FK: “It’s rare that we have such an extensive biography of a particular animal. That hasn’t been studied in science by Jane Goodall or someone else, so just part on how Sudan was captured in Africa at a time when there were multitudes of these animals and take to a safari park and brought back to Africa. The biography of this particular individual is really noteworthy. If you want to get a sense at all, it also reflects the history of our thinking and relationship with these animals, which have come a long way. I never feel qualified to even say, people get different things out of films and they see different meanings based on their own background, preferences and emotions, so there is a lot to see here from the science, to the biographical information about this one individual, as well as the poignancy of an animal that will leave us at one point. The relationship it has with his keeper, the fact that it is guarded 24 hours a day, the work people are doing to try to save this species which is probably going to be hopeless. Hopefully something good will happen that will benefit us in other ways.”
JH: “This entire decline and race to extinction has happened in a time period of one rhinos life. One individual live encompasses this entire story of having plenty of habitat and good herd size and reproductive success down to the fact that they will be going into extinction. It’s a cautionary tale as we look around, even the biggest animals, like the elephant, the lions are in trouble, the giraffe are in trouble and we have to be shaken out of our complacency, that these things can happen so quickly and take such a turn, and that we can’t solve the problem. It is such a stunning thing to think of, that this is happening in the span of one rhinos life.”
FK: “The younger generation in Asia being raised with the idea of conservation much more in front of them. Much more promoted than any other time. The new generation needs to recognize that the ivory and rhino horns, no need for it! Really uncool to have it. It’s a very long-term generational change and view about these animals and conservation and value of having them there for children to see and all of us to appreciate.”
The White Rhinoceros, found only in Africa, has two genetically distinct subspecies – the Northern White Rhino and the Southern White Rhino. The White Rhino is the largest land mammal after the elephant and the only rhino to have a square, wide upper lip, which helps it graze.
Ceratotherium simum cottoni, or the Northern White Rhino, once roamed widely across the grasslands and savannas of Africa, but is now completely extinct in the wild due to extreme poaching.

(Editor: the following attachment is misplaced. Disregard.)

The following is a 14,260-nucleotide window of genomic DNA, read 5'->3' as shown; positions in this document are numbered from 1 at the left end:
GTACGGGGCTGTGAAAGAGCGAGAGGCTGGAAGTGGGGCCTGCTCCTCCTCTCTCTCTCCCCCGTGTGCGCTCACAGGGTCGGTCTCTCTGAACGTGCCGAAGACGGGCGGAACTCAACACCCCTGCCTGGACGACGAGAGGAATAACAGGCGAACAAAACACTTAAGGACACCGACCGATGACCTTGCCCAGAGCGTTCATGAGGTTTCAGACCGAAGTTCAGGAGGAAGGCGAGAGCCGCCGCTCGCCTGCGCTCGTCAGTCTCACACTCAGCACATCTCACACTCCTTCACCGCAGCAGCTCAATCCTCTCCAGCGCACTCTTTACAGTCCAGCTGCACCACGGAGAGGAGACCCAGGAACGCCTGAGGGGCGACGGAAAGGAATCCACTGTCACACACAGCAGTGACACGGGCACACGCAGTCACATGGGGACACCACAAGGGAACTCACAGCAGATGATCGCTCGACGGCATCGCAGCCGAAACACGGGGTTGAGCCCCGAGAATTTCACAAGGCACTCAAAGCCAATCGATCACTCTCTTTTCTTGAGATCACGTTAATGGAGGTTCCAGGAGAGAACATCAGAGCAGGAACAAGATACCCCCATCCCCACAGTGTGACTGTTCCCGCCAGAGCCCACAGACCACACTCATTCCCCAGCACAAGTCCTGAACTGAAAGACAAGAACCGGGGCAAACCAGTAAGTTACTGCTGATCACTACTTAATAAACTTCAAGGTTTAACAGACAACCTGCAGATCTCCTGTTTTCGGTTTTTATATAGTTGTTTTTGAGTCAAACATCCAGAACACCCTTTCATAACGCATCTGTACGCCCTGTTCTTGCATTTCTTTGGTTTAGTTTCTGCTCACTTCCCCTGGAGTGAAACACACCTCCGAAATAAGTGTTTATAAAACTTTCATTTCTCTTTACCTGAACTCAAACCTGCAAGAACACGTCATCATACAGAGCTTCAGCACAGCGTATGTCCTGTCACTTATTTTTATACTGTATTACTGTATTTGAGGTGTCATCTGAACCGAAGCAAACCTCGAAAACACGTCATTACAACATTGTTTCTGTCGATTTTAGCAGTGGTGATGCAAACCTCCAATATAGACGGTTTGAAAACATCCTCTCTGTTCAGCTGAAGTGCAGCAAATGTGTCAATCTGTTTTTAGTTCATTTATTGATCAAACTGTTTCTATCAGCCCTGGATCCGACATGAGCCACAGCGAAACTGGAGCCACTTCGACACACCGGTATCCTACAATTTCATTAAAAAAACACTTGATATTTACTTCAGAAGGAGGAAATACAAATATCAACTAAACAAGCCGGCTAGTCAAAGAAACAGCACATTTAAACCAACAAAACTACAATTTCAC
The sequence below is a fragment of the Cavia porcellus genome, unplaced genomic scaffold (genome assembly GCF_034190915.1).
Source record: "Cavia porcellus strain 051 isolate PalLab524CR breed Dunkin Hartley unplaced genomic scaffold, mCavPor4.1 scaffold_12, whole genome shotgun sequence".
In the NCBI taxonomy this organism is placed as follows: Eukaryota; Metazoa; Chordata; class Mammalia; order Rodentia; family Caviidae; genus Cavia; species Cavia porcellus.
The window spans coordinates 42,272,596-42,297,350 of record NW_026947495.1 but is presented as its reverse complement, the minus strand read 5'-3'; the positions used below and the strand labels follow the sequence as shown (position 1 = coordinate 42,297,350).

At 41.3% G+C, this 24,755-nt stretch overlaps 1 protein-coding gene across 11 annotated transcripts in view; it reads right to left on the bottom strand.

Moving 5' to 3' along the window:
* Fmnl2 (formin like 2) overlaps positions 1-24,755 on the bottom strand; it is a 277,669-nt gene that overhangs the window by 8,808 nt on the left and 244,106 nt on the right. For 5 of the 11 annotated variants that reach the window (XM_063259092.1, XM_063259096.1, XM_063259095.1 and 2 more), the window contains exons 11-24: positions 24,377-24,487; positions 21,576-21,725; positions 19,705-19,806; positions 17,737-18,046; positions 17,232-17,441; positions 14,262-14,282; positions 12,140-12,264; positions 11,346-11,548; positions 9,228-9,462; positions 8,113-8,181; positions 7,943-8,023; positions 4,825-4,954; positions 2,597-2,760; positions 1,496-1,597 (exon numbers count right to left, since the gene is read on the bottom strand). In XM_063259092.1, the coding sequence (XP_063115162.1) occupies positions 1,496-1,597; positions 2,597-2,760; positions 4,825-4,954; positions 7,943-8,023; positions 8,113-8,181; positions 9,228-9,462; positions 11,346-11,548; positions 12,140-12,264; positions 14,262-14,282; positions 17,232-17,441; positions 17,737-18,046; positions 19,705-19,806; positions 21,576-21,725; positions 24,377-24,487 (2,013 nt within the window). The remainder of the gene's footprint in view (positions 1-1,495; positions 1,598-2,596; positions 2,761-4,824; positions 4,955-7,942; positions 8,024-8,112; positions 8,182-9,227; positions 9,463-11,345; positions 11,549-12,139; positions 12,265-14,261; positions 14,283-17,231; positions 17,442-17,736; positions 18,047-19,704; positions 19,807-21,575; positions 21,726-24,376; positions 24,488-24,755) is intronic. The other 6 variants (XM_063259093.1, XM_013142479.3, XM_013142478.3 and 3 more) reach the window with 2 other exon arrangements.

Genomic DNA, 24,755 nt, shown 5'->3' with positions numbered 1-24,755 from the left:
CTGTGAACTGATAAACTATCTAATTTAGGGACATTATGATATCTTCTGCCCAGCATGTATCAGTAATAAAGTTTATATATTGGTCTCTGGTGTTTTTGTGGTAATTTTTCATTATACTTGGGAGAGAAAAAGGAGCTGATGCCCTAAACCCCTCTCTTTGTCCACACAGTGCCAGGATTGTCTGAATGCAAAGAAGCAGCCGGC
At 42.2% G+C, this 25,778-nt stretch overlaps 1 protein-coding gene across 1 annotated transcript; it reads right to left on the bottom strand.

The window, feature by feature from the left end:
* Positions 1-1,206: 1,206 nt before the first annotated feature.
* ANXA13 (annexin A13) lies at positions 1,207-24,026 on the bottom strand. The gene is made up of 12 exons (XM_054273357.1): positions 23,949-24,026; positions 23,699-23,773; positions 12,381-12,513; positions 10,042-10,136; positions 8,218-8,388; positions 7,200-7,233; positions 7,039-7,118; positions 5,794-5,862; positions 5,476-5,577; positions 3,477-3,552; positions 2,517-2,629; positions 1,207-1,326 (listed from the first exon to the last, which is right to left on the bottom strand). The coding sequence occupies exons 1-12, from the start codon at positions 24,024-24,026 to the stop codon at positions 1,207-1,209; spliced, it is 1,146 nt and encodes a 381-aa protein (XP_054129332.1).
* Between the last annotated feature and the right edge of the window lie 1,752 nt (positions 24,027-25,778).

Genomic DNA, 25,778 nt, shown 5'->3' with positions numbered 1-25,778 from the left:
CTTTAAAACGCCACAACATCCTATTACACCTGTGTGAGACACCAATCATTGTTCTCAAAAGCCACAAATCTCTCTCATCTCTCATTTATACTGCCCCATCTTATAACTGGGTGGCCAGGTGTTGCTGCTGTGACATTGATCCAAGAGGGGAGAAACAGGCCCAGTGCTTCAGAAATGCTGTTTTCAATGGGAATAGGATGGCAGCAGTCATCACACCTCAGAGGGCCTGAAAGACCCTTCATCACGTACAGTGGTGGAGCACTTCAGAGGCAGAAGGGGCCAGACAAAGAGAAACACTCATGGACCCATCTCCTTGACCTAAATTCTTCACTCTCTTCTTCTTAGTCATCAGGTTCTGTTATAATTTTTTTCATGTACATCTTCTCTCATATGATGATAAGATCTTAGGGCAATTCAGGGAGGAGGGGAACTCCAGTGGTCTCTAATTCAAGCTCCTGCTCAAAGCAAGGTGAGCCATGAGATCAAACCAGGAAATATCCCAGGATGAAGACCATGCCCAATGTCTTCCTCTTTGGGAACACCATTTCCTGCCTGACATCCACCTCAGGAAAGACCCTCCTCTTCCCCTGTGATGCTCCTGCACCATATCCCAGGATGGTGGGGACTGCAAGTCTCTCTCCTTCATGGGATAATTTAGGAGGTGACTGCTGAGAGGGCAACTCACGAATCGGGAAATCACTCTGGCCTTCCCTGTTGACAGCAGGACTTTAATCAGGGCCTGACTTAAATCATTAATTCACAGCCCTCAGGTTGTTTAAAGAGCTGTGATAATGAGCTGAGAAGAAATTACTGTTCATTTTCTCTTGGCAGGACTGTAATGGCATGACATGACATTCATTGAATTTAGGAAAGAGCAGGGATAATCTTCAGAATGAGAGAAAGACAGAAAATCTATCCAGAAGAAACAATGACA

The Southern White Rhino, or Ceratotherium simum simum, has successfully been brought back from the brink of extinction through careful protection and management. They are now classified as near endangered.
A troop of security officers, natives of the Bushland, protect the reservation from potential poachers. “To protect these animals, you have to risk your life,” says one of the officers. They have had to stop several poaching attempts this year.
Since the three living Northern White Rhinos are unable to produce more children the natural way, in vitro fertilization (IVF) is the only viable solution. To test this process, a group of scientists sedate Carla, a Southern White Rhinoceros, to extract her eggs. The extraction is very difficult and precise, allowing no room for error.
Follow the story of Sudan, the last male Northern White Rhinoceros. His journey as the last of his kind is given a glimmer of hope from scientists and animal experts who turn to technology to save the Northern White Rhino before it dies out forever.
Meet Sudan, the last male Northern White Rhino, as experts attempt to save his kind from extinction.
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Nature brings the wonders of natural history to millions of American viewers. Nature has won more than 700 honors from the television industry, the international wildlife film communities and environmental organizations, including 18 Emmys and three Peabody Awards.
Nature is a production of THIRTEEN PRODUCTIONS LLC for WNET and PBS. For Nature, Fred Kaufman is executive producer. Bill Murphy is series producer. The Last Rhino is a co-production of THIRTEEN PRODUCTIONS LLC and BBC Studios in association with WNET. The documentary is directed by Rowan Deacon and produced by Liz Kempton. Sacha Mirzoeff and Simon Ford are executive producers and Roger Webb is series editor. Brendan Easton is director of photography and James Gold is film editor. Tom Harges is narrator. Original music by Justin Nicholls.
Support for this Nature program was made possible in part by the Arnhold Family in memory of Clarisse Arnhold, the Halmi Family in memory of Robert Halmi, Sr., Sue and Edgar Wachenheim III, the Kate W. Cassidy Foundation, the Lillian Goldman Charitable Trust, the Filomen M. D’Agostino Foundation, Rosalind P. Walter, Sandra Atlas Bass, Susan R. Malloy, Jennifer M. Combs, Timon J. Malloy and the Sun Hill Foundation, the Arlene and Milton D. Berkman Philanthropic Fund, the Corporation for Public Broadcasting, and by the nation’s public television stations.